Abstract

Trombin-activatable fibrinolysis inhibitor (TAFI) is a procarboxypeptidase which suppresses fibrinolysis by removing carboxy-terminal lysine residues from partially degraded fibrin. A recent study in pregnant mice suggested that fibrin degradation products induced by the subsequent generation of thrombin and fibrin, cause apoptosis of throphoblasts and consequently fetal loss. This effect was reversed by anticoagulant and antifibrinolytic drugs, and by depletion of fibrinogen. We hypothesized that increased levels of TAFI during normal pregnancy in humans may similarly protect against fetal loss. This effect might be more pronounced in women with increased thrombin generation due to thrombophilic defects. To test this hypothesis, we analysed data from four pooled family cohort studies, which originally were designed to estimate the absolute risk of venous thromboembolism, associated with either hereditary deficiencies of antithrombin, protein C or protein S, factor V Leiden, the prothrombin 20210A mutation, elevated plasma levels of factor VIII:C, or hyperhomocysteinemia. The present study addressed fetal loss in female probands and relatives. In addition to above mentioned thrombophilic defects, TAFI activity was measured. Fetal loss rates were compared in women with high TAFI levels (³ 126 U/dl) and women with normal TAFI levels.

Of 1557 women, 175 were excluded because they were younger than 15 years of age, had deceased or did not consent. Another 444 women were not evaluable because they had never been pregnant or had had only terminated pregnancies, and 95 women because of missing TAFI measurements. The remaining 843 women (including probands) were analysed, of whom 95 women had high TAFI levels and 748 women had normal TAFI levels. Age at time of first pregnancy was comparable in both groups, as was the distribution of thrombophilic defects. Results are summarized in the table.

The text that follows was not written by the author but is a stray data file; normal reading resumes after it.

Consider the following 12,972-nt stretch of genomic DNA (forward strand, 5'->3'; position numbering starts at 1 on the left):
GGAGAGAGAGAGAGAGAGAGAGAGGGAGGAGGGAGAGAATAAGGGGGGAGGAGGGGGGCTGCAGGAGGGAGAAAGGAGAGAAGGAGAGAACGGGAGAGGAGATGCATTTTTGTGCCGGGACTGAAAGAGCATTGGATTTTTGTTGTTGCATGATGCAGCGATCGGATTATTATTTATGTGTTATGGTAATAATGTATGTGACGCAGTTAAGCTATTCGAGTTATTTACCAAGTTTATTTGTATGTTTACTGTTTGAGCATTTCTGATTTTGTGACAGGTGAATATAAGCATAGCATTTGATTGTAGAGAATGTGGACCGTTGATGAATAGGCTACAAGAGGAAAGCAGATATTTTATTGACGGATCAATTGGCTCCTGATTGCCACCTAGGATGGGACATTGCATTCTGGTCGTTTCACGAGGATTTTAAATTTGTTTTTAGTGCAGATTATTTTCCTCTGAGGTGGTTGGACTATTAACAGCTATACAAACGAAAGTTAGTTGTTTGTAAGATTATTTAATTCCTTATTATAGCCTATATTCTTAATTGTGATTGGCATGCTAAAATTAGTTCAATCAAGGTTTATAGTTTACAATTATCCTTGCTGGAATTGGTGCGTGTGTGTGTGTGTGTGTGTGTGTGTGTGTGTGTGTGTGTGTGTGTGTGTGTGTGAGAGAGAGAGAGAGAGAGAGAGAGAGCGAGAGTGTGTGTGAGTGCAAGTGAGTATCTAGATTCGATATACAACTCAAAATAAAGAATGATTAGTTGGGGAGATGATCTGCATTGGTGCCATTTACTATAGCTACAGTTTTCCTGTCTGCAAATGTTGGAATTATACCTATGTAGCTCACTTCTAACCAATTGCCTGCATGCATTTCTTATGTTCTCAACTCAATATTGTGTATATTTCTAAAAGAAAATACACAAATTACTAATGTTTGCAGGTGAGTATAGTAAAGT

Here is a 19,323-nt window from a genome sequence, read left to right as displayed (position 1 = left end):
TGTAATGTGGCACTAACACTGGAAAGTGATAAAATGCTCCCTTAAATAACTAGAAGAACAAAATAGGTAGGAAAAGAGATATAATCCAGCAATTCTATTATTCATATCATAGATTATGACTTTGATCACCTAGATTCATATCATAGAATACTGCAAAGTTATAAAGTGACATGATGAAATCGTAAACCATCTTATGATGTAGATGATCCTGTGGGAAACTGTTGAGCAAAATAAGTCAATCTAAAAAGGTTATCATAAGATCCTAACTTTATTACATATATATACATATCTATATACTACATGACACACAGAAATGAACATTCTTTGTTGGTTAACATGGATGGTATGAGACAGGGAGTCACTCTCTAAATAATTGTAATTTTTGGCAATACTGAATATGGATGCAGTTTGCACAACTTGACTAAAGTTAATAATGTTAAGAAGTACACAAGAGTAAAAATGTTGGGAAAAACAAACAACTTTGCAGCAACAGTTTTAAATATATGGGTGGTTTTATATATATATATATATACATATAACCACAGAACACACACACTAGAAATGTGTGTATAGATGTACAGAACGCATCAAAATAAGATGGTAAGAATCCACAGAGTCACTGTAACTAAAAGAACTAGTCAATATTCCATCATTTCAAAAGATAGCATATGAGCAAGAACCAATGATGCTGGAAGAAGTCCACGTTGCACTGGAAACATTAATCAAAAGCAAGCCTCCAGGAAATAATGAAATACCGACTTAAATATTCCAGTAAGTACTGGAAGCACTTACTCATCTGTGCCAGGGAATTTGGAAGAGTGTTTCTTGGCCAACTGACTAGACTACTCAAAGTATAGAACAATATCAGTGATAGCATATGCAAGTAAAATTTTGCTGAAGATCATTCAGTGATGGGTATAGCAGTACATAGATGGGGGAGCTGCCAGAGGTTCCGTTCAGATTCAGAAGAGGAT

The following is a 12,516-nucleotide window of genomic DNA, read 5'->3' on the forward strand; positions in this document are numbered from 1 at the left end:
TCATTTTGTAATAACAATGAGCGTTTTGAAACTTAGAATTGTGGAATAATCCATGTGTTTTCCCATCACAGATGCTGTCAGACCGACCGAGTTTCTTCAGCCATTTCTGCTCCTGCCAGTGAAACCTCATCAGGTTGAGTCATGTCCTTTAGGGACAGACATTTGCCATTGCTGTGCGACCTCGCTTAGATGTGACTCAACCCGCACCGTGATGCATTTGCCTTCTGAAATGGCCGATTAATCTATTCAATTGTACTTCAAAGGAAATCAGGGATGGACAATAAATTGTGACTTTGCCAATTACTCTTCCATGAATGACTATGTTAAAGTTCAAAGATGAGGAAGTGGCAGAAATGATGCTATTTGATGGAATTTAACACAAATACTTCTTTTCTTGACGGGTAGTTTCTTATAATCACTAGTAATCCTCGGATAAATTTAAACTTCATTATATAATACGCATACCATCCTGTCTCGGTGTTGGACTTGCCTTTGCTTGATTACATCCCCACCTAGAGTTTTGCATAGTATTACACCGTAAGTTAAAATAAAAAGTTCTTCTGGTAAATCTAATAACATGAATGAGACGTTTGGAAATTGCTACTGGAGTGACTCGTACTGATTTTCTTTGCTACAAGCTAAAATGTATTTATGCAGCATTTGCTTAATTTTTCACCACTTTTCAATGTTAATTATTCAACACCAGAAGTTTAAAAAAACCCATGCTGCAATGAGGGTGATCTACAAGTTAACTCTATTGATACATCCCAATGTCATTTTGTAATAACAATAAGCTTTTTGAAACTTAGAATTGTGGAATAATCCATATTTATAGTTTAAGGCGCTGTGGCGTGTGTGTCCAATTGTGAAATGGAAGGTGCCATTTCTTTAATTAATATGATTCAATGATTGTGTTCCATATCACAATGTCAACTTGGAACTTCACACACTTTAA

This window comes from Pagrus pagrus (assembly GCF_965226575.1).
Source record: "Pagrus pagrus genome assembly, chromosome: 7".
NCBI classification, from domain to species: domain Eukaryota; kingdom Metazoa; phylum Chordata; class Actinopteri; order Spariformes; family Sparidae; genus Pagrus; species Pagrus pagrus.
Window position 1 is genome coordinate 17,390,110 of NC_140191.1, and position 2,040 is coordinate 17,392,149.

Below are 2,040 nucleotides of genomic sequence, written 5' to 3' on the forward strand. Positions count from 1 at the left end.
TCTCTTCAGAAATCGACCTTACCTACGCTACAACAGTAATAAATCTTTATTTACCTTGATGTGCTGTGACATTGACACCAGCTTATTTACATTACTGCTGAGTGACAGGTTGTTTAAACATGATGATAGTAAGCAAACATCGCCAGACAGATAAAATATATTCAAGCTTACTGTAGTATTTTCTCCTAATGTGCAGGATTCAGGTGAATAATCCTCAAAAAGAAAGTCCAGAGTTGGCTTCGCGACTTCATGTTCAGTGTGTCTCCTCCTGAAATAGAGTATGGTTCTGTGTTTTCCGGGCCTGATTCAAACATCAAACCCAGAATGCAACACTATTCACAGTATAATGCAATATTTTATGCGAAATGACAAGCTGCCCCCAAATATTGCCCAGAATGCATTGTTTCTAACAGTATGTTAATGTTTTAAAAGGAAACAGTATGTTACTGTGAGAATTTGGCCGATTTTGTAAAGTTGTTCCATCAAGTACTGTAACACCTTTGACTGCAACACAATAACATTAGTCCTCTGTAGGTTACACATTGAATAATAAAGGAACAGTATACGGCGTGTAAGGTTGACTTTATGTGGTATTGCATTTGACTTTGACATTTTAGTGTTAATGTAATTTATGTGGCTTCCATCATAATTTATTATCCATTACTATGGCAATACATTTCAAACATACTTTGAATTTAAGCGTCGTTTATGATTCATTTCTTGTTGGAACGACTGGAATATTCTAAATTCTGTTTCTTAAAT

18 women (18.9 %) with high TAFI levels experienced any, i.e. early or late fetal loss, compared to 205 women (27.5 %) with normal TAFI levels (p= 0.074). Overall 17 women (17.9 %) with high TAFI levels experienced one or recurrent early fetal loss compared to 180 women (24.2 %) with normal TAFI levels (p= 0.173). 1 woman (1.1 %) with high TAFI level had experienced recurrent early fetal loss, compared to 53 women (7.1 %) with normal TAFI levels (p=0.023). The number of fetal losses per woman ranged from 2 to 8 in women with normal TAFI levels (median was 2 fetal losses), while it was 2 in the woman with high TAFI level. In conclusion, women with high TAFI levels had less recurrent fetal loss in comparison with women with normal TAFI levels. Our results support the assumption that high TAFI levels protects against recurrent fetal loss.

 Normal TAFI levels High TAFI levels p-value 
Age at 1st pregnancy, median (range), yr 24.8 (11-42) 24.1 (17-40 )  
TAFI levels, U/dL, mean (SD) 99.7 (13.6) 137.1 (10.6)  
Women, n (n=748) (n=95)  
Total fetal loss, n (%) 206 (27.5) 18 (18.9) 0.074  
early 180 (24.2) 17 (17.9) 0.173 
late 29 (3.9) 2 (2.1) 0.383 
Total recurrent fetal loss, n (%) 56 (7.5) 2 (2.1) 0.050 
early 53 (7.1) 1 (1.1) 0.023 
late 2 (0.3) 0 (0) 0.613 
 Normal TAFI levels High TAFI levels p-value 
Age at 1st pregnancy, median (range), yr 24.8 (11-42) 24.1 (17-40 )  
TAFI levels, U/dL, mean (SD) 99.7 (13.6) 137.1 (10.6)  
Women, n (n=748) (n=95)  
Total fetal loss, n (%) 206 (27.5) 18 (18.9) 0.074  
early 180 (24.2) 17 (17.9) 0.173 
late 29 (3.9) 2 (2.1) 0.383 
Total recurrent fetal loss, n (%) 56 (7.5) 2 (2.1) 0.050 
early 53 (7.1) 1 (1.1) 0.023 
late 2 (0.3) 0 (0) 0.613 

Disclosures: No relevant conflicts of interest to declare.

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